Things to Do This Summer!

As the school year winds to an end, it’s time to get excited about summer. It’s time for a well-deserved break from academia and stress. We’re in the home stretch! I’m sure everyone has their set summer plans, but I wanted to share some of the things I’m looking forward to (besides internships, etc.). Whether you’ll be in Ann Arbor, back at home, or exploring a new city, maybe you’ll be inspired and add to your own bucket list!

  • nap on the beach
  • read the books that have always been on my to-read list (finally!)
  • picnic with friends
  • have a bonfire
  • learn photography
  • skateboard
  • create art
  • learn how to cook for next year
  • sleep!!

The Joys of Lint Rolling (Seriously)

I can’t believe I had gone through 18 years of my life without ever using a lint roller. The first time I ever picked up the ergonomic handle of the roller was when I borrowed my freshman year roommate’s, out of her collection of numerous lint-picking devices. It was life changing, and lint rollers are now a mainstaple of my closet.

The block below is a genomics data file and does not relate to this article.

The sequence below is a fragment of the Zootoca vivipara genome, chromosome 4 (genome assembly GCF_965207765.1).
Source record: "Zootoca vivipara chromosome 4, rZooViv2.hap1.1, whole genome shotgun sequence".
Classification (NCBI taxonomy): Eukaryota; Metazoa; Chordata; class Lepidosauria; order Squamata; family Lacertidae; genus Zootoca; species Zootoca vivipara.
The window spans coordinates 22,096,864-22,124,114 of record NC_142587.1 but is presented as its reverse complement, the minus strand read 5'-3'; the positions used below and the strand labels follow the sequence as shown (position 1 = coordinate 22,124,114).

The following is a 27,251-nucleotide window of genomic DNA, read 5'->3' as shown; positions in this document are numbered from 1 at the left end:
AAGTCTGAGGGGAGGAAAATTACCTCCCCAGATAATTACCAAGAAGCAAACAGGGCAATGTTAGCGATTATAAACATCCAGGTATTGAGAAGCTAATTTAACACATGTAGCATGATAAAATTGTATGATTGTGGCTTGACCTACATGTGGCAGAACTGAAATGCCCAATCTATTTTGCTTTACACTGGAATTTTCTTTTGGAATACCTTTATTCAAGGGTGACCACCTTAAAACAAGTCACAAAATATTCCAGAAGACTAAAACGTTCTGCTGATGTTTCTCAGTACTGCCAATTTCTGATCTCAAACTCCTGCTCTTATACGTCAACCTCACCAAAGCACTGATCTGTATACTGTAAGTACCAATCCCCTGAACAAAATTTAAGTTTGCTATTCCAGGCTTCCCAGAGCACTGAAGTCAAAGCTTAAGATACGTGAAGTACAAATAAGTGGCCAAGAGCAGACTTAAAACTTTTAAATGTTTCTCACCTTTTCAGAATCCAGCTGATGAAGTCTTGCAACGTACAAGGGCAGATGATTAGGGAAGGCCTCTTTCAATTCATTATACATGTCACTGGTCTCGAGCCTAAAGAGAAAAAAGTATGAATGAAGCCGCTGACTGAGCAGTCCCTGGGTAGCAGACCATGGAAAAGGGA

Lint rollers have the main purpose of getting lint and hair out of your clothing, making them look presentable and fresh. My clothes used to look dusty and worn, but were now rejuvenated by the absence of lint. For some reason, it’s so satisfying to look at the sticky paper afterward and revel in the cleanliness of your new lint-free fabrics. The process of lint rolling can be likened to popular relaxing behaviors such as folding clothes, or peeling off a face mask, or even organizing stationery for some people. There are even dedicated videos to lint rolling ASMR.

Little did I know that lint rollers actually serve a number of purposes besides, obviously, picking up lint. They can be used to clean bags, pick up hair, especially if you shed a lot like me, clean up glitter/confetti/paper, reach debris from inside your drawers, refresh furniture, and clean nearly any other ordinary item.

If your clothes are looking a little less than new, PICK UP A LINT ROLLER AND CHANGE YOUR LIFE.

Squirrels of Michigan: An Analysis

The chubby, furry creatures are a ubiquitous sight during the school year, and can be seen scurrying to and fro around the campus diags. Bushy-tailed grey squirrels for the most part have captured the hearts of university students. While squirrels are not only particular to Ann Arbor, and I want to understand why they are so ingrained in Michigan culture.